In the simplest terms, a bear market is a downward trend that is long term, usually measured in months. The term is generally applied to the stock market and may include some variations, but the low points are not historically low and the high points are not historically high.
A bull market, in contrast, is a trend of similar duration but in an upward direction. Again, the high points are not at historic levels and the low points are not the lowest in market history. For both a bear and a bull market, other definitions may be more general or more specific, depending on the economist or study issuing the statement.
The animal names assigned to these trends are accepted as accurate, for the most part, because a positive market in which people are more aggressive is compared to the traits of a healthy, active bull. Bears, on the other hand, are sometimes seen as moving more slowly, especially in certain weather situations.
Yet another explanation has to do with the trading of real bear skins, with traders in the middle betting on the price dropping as they sold skins they didn’t possess at the time. These men were sometimes called bears. Others have explained the two terms as coming from the classic battles of earlier times that pitted a bull against a bear.
Just about everyone who reads a newspaper or watches television news is familiar with bull markets and bear markets. Most people don’t concern themselves with the origins of the words and their application to trading in company stock. Investors act on the belief (or faith) that the market will continue to improve, giving them incentive to become active.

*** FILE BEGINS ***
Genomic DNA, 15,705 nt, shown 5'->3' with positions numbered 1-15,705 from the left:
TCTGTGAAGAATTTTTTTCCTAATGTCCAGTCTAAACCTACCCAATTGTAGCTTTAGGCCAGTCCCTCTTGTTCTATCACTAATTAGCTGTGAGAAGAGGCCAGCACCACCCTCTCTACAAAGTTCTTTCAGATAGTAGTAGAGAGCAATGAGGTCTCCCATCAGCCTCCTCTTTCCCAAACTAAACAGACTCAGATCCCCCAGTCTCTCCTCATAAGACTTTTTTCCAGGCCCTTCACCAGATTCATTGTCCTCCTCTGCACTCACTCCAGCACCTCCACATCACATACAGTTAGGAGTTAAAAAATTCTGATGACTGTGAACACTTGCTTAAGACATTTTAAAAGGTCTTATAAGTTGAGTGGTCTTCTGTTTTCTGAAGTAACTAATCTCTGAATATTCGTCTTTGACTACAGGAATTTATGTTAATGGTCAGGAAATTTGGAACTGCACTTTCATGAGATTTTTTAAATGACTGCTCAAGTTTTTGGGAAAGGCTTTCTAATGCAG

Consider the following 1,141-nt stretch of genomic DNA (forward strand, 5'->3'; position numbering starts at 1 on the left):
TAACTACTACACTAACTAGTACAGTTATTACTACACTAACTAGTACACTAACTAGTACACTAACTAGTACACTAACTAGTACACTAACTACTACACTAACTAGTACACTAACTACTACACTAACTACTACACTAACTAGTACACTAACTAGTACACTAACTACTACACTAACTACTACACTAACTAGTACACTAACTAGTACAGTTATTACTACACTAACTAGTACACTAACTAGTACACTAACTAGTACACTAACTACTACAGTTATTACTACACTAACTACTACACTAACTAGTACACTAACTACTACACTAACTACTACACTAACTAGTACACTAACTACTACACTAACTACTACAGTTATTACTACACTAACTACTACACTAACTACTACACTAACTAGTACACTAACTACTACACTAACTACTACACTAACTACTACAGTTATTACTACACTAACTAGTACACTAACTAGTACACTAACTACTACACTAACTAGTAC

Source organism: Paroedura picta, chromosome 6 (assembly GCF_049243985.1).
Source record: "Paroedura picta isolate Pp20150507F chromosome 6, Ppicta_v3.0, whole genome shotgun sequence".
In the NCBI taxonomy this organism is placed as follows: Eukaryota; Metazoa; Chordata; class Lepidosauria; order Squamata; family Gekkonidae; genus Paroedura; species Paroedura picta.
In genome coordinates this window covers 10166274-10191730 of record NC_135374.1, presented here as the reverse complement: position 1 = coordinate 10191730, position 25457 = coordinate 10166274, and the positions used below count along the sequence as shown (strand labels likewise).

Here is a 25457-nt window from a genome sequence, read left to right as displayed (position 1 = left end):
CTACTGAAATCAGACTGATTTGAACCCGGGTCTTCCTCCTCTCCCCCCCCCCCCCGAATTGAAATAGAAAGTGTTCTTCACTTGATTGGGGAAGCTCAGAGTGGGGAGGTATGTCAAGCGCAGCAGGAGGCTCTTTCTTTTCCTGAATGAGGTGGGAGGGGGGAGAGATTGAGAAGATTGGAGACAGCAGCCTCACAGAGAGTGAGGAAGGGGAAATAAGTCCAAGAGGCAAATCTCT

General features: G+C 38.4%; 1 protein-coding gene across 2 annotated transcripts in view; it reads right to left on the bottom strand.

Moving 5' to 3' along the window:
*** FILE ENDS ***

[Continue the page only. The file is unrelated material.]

On the other side of the coin, when investors feel that prices are going to drop or see that they are in a downward trend, they do not hold the same positive outlook and lose faith in the market temporarily. Reliable investment counselors and financial advisers are quick to explain that bear and bull market assessments don’t adhere to any hard-and-fast rules. As with many financial and economic actions, there is psychology of the individual to consider.
In other words, a person or group might act as if they are in a bear or bull market based on their own assessment. If a significant number of investors act, the combined weight of the action might push the market in a particular direction. This could enhance a bear trend or bull trend, if not actually create the momentum to start such a market. This could only be determined over a longer period of time however, so hindsight is always better when assigning these terms.
The Great Depression was certainly an extreme example of a bear market because the average price of stocks dropped almost out of sight over a three-year period. Economists consider the period from the early 1990s to 2000 the longest bull market. Numerous techniques are used to soften the blows of a bear market or to take advantage of a bull market.